Build a culture of trust.


Does your Organization Have a Culture of Fear?

Is the culture at your workplace one of trust or fear? A culture of fear can creep into your organization insidiously, so it's best to know the signs before it becomes a problem. 

One hallmark symptom of culture of fear is that your organization's bottom-line is stagnating. Though this can happen for many other reasons, making sure your organization is built on trust will help prevent it. Other major symptoms that you may have a fear-based culture are employees are walking around with their heads down, shut down, and are too fearful to take initiative when they otherwise would. While these are some rather obvious signs, more subtle actions and behavior can also indicate an unhappy culture. 


Subtle Signs Your Organization Has a Culture of Fear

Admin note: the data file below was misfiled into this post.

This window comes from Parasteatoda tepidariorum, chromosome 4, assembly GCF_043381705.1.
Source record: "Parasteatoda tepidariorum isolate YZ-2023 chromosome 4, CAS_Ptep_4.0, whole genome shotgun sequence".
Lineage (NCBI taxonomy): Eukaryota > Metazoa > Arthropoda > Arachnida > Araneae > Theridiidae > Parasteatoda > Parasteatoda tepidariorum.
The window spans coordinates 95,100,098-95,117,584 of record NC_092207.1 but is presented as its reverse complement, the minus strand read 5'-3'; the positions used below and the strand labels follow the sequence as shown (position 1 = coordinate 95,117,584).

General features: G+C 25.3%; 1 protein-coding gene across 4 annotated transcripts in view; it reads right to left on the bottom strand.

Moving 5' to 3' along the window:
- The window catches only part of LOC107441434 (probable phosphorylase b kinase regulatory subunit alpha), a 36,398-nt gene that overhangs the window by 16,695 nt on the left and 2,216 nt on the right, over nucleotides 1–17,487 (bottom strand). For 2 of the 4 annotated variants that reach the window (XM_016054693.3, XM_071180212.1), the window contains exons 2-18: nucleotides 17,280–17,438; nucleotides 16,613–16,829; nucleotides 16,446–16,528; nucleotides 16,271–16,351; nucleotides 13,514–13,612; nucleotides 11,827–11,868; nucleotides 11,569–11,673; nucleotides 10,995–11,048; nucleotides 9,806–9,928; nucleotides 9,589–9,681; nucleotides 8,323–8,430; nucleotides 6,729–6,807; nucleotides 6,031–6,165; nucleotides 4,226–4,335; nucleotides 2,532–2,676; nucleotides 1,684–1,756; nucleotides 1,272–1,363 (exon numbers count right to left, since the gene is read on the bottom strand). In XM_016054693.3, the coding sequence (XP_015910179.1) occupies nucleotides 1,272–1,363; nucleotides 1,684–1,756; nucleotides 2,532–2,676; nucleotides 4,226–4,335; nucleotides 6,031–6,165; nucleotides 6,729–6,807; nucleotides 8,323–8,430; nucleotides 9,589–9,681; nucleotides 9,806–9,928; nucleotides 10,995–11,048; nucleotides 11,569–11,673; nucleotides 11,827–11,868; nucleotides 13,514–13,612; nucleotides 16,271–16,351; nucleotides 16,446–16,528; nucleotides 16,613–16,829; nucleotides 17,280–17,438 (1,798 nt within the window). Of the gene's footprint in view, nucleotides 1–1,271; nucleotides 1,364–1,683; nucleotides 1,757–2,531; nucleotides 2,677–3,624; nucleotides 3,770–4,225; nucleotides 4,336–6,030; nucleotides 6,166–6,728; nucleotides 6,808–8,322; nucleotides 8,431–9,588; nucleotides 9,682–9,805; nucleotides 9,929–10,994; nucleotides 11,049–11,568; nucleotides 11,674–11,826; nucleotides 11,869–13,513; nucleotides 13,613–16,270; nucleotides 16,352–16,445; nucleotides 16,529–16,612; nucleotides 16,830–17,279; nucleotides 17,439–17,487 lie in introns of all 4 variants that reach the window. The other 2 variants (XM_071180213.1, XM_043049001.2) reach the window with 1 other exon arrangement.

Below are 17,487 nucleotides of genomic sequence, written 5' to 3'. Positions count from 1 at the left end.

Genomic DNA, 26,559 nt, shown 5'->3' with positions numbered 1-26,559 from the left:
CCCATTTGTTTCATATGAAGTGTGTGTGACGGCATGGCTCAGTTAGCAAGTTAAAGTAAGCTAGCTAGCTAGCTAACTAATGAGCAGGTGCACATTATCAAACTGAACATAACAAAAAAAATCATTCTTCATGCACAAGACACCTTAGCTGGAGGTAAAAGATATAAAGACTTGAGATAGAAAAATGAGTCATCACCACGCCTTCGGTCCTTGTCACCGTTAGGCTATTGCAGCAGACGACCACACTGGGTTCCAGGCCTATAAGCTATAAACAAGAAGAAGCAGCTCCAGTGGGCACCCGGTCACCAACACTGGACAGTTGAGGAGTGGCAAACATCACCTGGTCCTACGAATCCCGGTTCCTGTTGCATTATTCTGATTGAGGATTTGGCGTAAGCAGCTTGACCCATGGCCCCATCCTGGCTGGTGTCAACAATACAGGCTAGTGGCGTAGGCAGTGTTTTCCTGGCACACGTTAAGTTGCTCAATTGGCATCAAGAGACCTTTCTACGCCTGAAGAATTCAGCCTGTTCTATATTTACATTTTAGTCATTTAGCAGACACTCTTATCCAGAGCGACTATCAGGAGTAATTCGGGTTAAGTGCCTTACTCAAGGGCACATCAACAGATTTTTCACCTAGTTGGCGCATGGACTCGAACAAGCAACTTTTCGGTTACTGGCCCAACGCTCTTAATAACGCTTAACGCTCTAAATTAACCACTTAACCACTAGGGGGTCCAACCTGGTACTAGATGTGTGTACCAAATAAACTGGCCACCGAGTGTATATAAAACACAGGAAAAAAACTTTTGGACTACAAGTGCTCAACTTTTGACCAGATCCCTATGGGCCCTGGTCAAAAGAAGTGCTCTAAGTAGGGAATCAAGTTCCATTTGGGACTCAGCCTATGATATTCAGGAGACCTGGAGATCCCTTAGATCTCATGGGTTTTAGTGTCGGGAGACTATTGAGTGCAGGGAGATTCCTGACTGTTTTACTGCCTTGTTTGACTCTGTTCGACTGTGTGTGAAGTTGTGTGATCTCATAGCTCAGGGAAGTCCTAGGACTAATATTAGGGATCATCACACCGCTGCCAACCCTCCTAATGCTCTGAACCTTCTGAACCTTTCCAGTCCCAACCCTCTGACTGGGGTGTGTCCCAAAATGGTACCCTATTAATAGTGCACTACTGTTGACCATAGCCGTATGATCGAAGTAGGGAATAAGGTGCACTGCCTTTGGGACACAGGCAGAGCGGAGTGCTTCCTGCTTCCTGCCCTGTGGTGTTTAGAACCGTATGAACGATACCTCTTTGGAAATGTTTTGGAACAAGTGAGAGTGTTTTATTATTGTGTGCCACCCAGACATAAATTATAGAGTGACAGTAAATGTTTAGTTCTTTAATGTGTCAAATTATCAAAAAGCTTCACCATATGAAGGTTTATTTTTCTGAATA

In our new online course, Proceed Until Apprehended, Dr. Michael Canady identifies a few subtle signs that your employees are unhappy and fearful. Watch the video to hear how the CEO of Holzer describes issues that can develop behind the scenes.



1. Back hallway talking

Employees having hushed conversations around the office or in more private spaces like the bathroom or break room can signal that people have something to hide and don't feel comfortable speaking in front of other colleagues.


2. Conflicting stories

People might tell one story at a meeting, but once they leave the room, they say something entirely different to those around them.


3. Unanswered questions

During leadership meetings, employees may feel their questions are never answered and the disappointment and frustration can translate to adverse body language, like crossing their arms, slouching, and a lack of eye contact.


4. Disruptive behavior

Disruptive behavior is a classic symptom of a culture of fear in which an employee wants to be noticed and acknowledged but go about it in the wrong way.


5. Inconspicuous behavior

When your employees are shutting down and trying to stay under the radar, it may be because they don't want to be noticed by leadership because they fear they’ll be targeted.

Excerpts from our self-study online course Proceed Until Apprehended

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